On the surface, the current study resembles previous studies on visual integration of schizophrenia patients.47
For example, both perceptual closure tests of visual integration and the Bubbles task include partially obscured stimuli. However, it is difficult to make any inference about visual integration from the current study because it is possible that participants were making decisions by using specific visual cues that do not require integration (e.g., making a decision based on the amount of white above the iris) instead of mentally filling in the rest of faces from bubbles (i.e., visual integration).
Fearful and happy faces were selected because they have been shown to be associated with the most distinct use of facial visual information.21
Because we only used 2 emotions; however, it is unclear if patients made their decisions based on the presence of the critical features of one emotion or the absence of the critical features of the other emotion. It is possible that this finding characterizes how patients differentiate fear from happy instead of how they recognize each emotion in isolation. Thus, it remains to be tested whether schizophrenia patients would show a similar use of visual information when asked to recognize fear and happiness among more alternatives. Reassuringly, healthy controls in this study showed the same search strategies for fear and happy that were found when people were asked to identify the 6 basic emotions plus neutral faces.21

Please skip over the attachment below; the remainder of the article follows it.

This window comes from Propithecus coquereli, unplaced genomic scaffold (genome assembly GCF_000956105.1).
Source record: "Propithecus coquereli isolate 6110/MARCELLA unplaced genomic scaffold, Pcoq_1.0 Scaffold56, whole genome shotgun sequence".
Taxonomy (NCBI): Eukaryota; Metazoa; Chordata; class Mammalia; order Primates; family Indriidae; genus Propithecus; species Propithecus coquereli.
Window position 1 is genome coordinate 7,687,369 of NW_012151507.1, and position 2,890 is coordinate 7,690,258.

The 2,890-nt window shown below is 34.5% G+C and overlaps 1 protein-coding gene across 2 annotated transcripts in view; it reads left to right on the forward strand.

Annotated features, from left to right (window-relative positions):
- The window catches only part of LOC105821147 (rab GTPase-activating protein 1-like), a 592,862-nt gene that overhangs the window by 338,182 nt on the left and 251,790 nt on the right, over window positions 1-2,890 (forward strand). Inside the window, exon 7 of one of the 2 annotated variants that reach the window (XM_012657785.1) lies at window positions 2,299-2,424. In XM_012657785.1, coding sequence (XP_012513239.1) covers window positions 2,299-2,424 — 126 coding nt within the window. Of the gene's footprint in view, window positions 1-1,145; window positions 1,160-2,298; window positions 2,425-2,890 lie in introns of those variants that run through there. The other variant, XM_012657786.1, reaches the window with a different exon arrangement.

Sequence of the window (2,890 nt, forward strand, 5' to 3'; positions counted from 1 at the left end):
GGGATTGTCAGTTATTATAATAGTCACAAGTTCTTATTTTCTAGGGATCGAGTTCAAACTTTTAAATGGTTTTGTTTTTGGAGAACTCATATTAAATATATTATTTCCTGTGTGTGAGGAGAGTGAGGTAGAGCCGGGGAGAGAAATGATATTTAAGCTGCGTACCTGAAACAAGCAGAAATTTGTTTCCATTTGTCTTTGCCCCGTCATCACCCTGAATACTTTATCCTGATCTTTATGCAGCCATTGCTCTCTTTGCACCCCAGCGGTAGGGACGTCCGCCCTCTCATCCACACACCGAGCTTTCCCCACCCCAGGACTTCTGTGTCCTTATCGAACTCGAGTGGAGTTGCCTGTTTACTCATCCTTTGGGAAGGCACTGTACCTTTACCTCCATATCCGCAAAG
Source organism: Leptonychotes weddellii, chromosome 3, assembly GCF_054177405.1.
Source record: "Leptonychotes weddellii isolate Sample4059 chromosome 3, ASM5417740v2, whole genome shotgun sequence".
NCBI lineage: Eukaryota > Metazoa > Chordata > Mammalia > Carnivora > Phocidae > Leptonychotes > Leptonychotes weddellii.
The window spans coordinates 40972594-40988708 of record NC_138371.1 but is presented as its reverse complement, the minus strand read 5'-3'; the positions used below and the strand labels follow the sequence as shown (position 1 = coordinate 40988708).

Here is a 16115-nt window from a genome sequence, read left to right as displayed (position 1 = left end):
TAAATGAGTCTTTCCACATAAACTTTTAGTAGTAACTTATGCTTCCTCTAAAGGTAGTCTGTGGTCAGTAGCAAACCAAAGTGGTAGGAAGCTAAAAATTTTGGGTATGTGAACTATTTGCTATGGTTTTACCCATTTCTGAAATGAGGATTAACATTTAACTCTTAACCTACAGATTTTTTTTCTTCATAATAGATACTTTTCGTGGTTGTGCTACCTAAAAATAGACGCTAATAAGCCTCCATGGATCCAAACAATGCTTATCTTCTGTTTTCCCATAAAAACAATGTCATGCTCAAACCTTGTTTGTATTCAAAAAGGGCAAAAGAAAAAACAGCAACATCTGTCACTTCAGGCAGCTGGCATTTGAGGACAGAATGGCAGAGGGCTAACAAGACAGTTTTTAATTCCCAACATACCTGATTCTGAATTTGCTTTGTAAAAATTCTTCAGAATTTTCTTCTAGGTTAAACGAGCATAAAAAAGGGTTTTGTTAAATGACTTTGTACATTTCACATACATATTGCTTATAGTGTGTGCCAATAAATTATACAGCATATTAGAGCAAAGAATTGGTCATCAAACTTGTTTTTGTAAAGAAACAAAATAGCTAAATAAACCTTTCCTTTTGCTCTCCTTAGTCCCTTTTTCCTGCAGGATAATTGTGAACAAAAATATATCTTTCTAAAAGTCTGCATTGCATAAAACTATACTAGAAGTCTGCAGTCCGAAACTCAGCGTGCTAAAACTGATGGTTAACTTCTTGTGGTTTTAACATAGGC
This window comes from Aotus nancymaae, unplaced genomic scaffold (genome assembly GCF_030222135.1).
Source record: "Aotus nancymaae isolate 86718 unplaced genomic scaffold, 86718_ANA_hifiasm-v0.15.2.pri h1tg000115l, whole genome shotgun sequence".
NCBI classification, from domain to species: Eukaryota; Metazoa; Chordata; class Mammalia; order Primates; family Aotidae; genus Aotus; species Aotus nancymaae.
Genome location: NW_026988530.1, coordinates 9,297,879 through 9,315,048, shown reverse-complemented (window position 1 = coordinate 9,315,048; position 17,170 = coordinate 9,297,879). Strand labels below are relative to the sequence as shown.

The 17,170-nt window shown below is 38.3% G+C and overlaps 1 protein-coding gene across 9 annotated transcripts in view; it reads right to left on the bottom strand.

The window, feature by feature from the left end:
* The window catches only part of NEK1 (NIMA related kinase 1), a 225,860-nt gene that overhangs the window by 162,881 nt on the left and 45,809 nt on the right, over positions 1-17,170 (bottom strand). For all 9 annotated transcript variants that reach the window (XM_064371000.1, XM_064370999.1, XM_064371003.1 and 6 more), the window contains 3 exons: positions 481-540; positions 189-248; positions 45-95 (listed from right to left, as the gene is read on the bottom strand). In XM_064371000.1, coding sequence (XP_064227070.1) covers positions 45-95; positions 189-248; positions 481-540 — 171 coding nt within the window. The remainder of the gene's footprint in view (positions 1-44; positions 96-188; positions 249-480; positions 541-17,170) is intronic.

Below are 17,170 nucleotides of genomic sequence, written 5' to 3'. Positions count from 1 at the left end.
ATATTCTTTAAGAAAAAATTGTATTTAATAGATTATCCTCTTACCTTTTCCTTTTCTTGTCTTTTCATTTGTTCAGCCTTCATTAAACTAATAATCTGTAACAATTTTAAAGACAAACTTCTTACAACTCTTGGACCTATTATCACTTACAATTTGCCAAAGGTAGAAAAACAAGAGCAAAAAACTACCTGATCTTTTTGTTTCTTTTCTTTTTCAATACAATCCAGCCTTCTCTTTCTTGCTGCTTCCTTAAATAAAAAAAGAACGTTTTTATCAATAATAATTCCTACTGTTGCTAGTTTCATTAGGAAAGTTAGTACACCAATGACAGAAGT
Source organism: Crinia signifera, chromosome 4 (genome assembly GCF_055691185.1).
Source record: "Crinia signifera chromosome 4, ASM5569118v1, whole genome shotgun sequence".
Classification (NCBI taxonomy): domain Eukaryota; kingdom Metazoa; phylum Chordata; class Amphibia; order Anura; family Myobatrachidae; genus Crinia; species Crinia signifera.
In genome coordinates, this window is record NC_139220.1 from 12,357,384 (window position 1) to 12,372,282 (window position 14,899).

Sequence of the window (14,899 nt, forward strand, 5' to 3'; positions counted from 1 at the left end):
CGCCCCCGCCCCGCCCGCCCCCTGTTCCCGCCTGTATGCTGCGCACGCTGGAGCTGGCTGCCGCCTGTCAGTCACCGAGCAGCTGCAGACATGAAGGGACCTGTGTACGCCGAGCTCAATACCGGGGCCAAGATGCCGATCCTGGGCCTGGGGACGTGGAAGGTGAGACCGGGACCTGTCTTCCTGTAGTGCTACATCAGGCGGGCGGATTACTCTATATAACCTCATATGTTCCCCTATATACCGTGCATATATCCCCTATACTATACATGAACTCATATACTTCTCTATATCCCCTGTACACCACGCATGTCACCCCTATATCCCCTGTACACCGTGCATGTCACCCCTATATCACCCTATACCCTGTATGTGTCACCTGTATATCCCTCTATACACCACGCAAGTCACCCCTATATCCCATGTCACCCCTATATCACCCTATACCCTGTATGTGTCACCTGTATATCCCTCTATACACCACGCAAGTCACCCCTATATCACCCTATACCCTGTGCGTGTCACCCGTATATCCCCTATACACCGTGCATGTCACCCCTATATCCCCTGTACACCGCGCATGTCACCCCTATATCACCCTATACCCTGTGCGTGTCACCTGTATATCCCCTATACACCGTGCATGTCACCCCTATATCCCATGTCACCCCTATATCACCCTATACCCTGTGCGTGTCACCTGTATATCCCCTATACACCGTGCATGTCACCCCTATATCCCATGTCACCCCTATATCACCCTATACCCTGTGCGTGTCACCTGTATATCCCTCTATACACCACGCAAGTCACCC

Another limitation of this study is that we did not collect the stimulus presentation time during the Bubbles task. It remains to be determined whether schizophrenia patients need longer stimulus presentation time to collect necessary visual information.
In summary, we found that compared with controls schizophrenia patients collected different spatial frequency information from different facial regions when judging emotional expression of faces. The atypical usage of visual information in schizophrenia patients suggests an abnormal processing of featural facial information. This study helps us to better understand the underlying mechanism of impaired recognition of emotional expression in schizophrenia.